How can a bean from the tropics be used to produce a product that has made Switzerland famous throughout the entire world? The history of chocolate.
Discovery of cocoa in Mexico
Let’s travel back to the age of great navigators, when the conquistadores set foot in Mexico and thus met the Aztec emperor “Moctezuma”. According to History Spaces, the emperor offered chocolate mousse jars or liquid of ground cocoa beans, chili pepper and water to the Spanish, led by Hernan Cortès, as a welcome gift. Even if the chocolate mousse in Aztec style did not resemble the one we know today, the Spanish loved it.
They then learnt from the indigenous people about the cocoa bean. From picking the pod (the fruit of the cocoa tree) to the inner beauty of the bean: the pulpit, which is white and very bitter. Once the pulpit is removed, the cocoa beans are uncovered. They are then roasted, peeled and crushed to obtain the cocoa paste. The Aztecs consumed the cocoa paste as it was, but for the Spanish it was unusually bitter so they felt the need to add some spices.
Discovery of chocolate in Europe
When they left, they took quite some beans and brought them back to Spain, where they were used as a trade currency. But the Spanish quickly discovered the tasty spiced and heated version of the cocoa rather than using it as a currency. The decision was quickly made: this delicious and delicate product has to be exported! In the 16th century, royal families and aristocrats in Europe enjoyed the exotic and trendy drink of the moment: cocoa powder mixed with hot milk, honey and spices.
Discovery of chocolate in Switzerland
In 1679, Mr. Henri Escher, Mayor of Zurich, was invited to Brussels and tasted this strange drink called “hot chocolate” that all high society seemed to appreciate for the first time. Apparently, he liked it very much as he brought the recipe back to Switzerland with the secret ambition of competing with the Belgians.
But in Zurich, Mayor or not, you don’t decide everything after all. Even less so when it comes to a supposedly aphrodisiac drink! The Protestant city of Zurich strictly prohibited the consumption of this drink with its sulfurous reputation. But Bern, on the other hand, heared of the trendy drink and opened the first hot chocolate shop in 1792. And here you go: Zurich can’t decide everything.
The delicious aroma of hot chocolate spread throughout Switzerland in no time. Swiss confectioners turned to the Italians to learn the craft of cioccolatieri. This was the case of a certain Jean-François Cailler, who learned everything in Turin. One of his creations may be hiding in a cupboard in your kitchen.
But why train with these dear Italians, you want to know? Don’t forget that we owe quite some sweet dishes to the Italians like Ferrero Rocher, Mon Chéri and the entire Kinder range. So we’re dealing with professionals in chocolate delicacies here.
Swiss creativity at the service of chocolate
In the beginning of the 20th century, Switzerland controlled half of the world’s chocolate export market thanks to a revolutionary product: milk chocolate. We owe this invention to two friends: Daniel Peter, candle maker and husband of Fanny Cailler (the world is small), and a certain Henri Nestlé, slowly recovering from financial difficulties (who would have thought so!).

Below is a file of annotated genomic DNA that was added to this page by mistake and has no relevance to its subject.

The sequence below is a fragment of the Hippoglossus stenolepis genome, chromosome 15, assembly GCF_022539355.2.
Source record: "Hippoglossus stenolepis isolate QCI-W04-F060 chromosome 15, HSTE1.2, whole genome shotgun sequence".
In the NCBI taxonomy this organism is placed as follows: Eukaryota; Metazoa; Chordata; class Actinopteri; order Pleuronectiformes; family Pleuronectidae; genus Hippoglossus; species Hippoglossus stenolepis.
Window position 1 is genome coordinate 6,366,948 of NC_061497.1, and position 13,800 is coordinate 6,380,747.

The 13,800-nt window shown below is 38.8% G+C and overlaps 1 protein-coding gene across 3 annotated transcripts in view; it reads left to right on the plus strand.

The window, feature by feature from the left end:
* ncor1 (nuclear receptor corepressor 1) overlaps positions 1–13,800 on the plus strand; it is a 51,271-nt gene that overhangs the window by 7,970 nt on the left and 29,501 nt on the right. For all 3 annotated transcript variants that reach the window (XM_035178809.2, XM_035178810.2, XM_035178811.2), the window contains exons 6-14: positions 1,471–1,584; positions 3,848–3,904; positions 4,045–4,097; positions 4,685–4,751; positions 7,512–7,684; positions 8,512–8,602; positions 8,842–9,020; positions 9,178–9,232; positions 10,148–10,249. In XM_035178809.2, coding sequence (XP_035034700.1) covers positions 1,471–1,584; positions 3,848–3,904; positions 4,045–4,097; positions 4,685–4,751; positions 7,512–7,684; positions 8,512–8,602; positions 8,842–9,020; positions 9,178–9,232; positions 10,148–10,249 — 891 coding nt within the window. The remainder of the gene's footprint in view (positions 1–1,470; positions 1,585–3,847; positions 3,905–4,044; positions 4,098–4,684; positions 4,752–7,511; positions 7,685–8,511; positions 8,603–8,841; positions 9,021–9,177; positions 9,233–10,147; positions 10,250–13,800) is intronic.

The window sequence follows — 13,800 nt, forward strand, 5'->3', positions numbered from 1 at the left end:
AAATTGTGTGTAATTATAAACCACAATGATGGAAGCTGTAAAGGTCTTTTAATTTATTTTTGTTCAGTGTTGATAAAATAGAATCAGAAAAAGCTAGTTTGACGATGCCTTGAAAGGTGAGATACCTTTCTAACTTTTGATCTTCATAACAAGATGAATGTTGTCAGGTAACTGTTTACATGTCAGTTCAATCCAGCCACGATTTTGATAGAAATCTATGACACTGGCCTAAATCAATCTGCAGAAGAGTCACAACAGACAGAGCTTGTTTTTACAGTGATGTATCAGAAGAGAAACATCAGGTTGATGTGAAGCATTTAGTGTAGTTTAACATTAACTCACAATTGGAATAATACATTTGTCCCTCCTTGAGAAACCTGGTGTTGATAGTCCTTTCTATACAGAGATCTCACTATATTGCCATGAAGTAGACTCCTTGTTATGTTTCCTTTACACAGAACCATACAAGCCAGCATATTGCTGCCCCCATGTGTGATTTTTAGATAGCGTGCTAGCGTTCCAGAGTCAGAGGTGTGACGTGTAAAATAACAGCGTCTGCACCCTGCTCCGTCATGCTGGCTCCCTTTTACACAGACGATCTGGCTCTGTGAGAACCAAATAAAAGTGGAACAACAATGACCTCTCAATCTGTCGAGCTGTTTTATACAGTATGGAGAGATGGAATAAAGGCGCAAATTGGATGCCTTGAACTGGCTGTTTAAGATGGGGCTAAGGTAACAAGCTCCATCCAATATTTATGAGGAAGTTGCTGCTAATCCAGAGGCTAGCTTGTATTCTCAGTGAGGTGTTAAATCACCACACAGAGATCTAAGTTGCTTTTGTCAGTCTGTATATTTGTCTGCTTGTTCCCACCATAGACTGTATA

Swiss master chocolate makers enjoy a reputation as innovators and entrepreneurs. Yes, there were inventions! The most famous are the roller mill in 1826 by a certain Philippe Suchard, confectioner and creator of Suchard chocolate and more surprising, Sugus (they are registered in the Swiss culinary heritage since 2008!). In 1830, Charles-Amédée Kholerhad had the delicious idea to add hazelnuts to the chocolate. At his chocolate factory, there was an apprentice named Rodolphe Lindt. Once his training was finished, Rodolphe invented the mixing machine that makes it possible to make dark chocolate called “surfin”.
Chocolate these days
Today, this very small country of ours has 16 companies in the chocolate industry. They employ 4,400 people and have a turnover of 1.69 billion Swiss francs on the Swiss market alone (which proves that being known for banks and chocolate is closely linked…).
The other half of the sales are made abroad. The Swiss are the world champions in chocolate consumption with 12 kg per year and capita! But chocolate is not bad for your health if it is eaten sparingly. On VeryWellFit, we found the result of several researches about it. It contains polyphenols, which are antioxidants that reduce cell aging, cancer risk and cardiovascular disease. It is also rich in magnesium, hence the antidepressant properties attributed to it.
So, fancy some chocolate? Since it was the Spanish who brought cocoa to Europe, I propose a recipe for a typical Spanish breakfast: Los Churros con Chocolate! The site is in Spanish but with the video, it’s very simple, all the steps are detailed. I’ll still translate the ingredients for you:
For 2 people:
- 175g of chocolate
- 500 ml of milk or vegan alternative
- ½ tsp of cinnamon powder
- 1 pinch of black pepper
- 1 tbsp of corn starch
Pour all ingredients into a bowl.
Is the chocolate very thick? Congratulations, it’s a success!
For 10-12 pieces:
- 250g of wheat flour
- 250ml water
- ½ tsp of salt
- 1 tbsp of olive oil
- ½ tsp of yeast
Fry in olive oil and sprinkle with sugar at the end.
Dip the churros in the chocolate bowl and enjoy!
And to conclude, it seemed unthinkable to me not to offer you a Swiss chocolate recipe! The real Swiss hot chocolate is a delight! To warm you up when the weather cools down I strongly recommend homemade hot chocolate! A good movie or a book, a blanket and a hot chocolate, what more could you ask for?